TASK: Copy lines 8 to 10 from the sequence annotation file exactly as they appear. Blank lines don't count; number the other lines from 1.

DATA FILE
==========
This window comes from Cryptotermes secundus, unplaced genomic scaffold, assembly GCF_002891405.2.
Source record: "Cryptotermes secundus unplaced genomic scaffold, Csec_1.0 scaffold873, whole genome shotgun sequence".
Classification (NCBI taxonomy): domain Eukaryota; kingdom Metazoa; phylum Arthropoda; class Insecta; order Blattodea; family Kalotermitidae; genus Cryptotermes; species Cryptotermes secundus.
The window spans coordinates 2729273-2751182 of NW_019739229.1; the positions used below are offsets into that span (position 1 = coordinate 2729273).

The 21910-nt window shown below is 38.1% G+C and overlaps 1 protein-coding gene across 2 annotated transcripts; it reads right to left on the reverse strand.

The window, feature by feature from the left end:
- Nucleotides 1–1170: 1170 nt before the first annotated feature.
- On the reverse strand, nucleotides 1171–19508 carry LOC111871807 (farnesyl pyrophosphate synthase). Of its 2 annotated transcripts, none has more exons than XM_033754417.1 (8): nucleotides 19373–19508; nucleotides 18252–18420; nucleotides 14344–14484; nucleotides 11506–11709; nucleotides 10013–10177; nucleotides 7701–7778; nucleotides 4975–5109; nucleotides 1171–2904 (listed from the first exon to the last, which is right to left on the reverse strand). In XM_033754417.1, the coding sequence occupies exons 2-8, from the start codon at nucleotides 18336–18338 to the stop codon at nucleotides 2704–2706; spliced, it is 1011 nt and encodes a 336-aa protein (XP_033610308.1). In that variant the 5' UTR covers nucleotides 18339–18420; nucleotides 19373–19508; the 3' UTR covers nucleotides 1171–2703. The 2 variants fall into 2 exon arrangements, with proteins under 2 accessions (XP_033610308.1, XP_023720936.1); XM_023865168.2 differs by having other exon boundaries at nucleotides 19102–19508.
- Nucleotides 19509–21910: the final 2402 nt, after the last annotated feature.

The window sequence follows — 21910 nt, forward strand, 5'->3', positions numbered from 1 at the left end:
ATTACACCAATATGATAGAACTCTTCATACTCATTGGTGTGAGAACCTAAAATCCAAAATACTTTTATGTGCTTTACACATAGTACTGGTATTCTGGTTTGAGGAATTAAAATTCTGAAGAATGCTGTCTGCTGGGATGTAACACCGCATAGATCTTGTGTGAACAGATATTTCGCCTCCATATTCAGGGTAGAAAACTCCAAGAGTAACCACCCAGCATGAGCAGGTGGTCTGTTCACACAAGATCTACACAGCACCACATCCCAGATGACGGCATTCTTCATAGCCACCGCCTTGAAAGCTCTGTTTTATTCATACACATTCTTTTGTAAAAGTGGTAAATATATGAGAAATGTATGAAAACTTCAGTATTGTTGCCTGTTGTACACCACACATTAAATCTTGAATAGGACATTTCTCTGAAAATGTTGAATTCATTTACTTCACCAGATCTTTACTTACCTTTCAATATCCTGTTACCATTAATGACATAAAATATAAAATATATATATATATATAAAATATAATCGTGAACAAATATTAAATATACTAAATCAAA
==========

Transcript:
- On the reverse strand, nucleotides 1171–19508 carry LOC111871807 (farnesyl pyrophosphate synthase). Of its 2 annotated transcripts, none has more exons than XM_033754417.1 (8): nucleotides 19373–19508; nucleotides 18252–18420; nucleotides 14344–14484; nucleotides 11506–11709; nucleotides 10013–10177; nucleotides 7701–7778; nucleotides 4975–5109; nucleotides 1171–2904 (listed from the first exon to the last, which is right to left on the reverse strand). In XM_033754417.1, the coding sequence occupies exons 2-8, from the start codon at nucleotides 18336–18338 to the stop codon at nucleotides 2704–2706; spliced, it is 1011 nt and encodes a 336-aa protein (XP_033610308.1). In that variant the 5' UTR covers nucleotides 18339–18420; nucleotides 19373–19508; the 3' UTR covers nucleotides 1171–2703. The 2 variants fall into 2 exon arrangements, with proteins under 2 accessions (XP_033610308.1, XP_023720936.1); XM_023865168.2 differs by having other exon boundaries at nucleotides 19102–19508.
- Nucleotides 19509–21910: the final 2402 nt, after the last annotated feature.

The window sequence follows — 21910 nt, forward strand, 5'->3', positions numbered from 1 at the left end: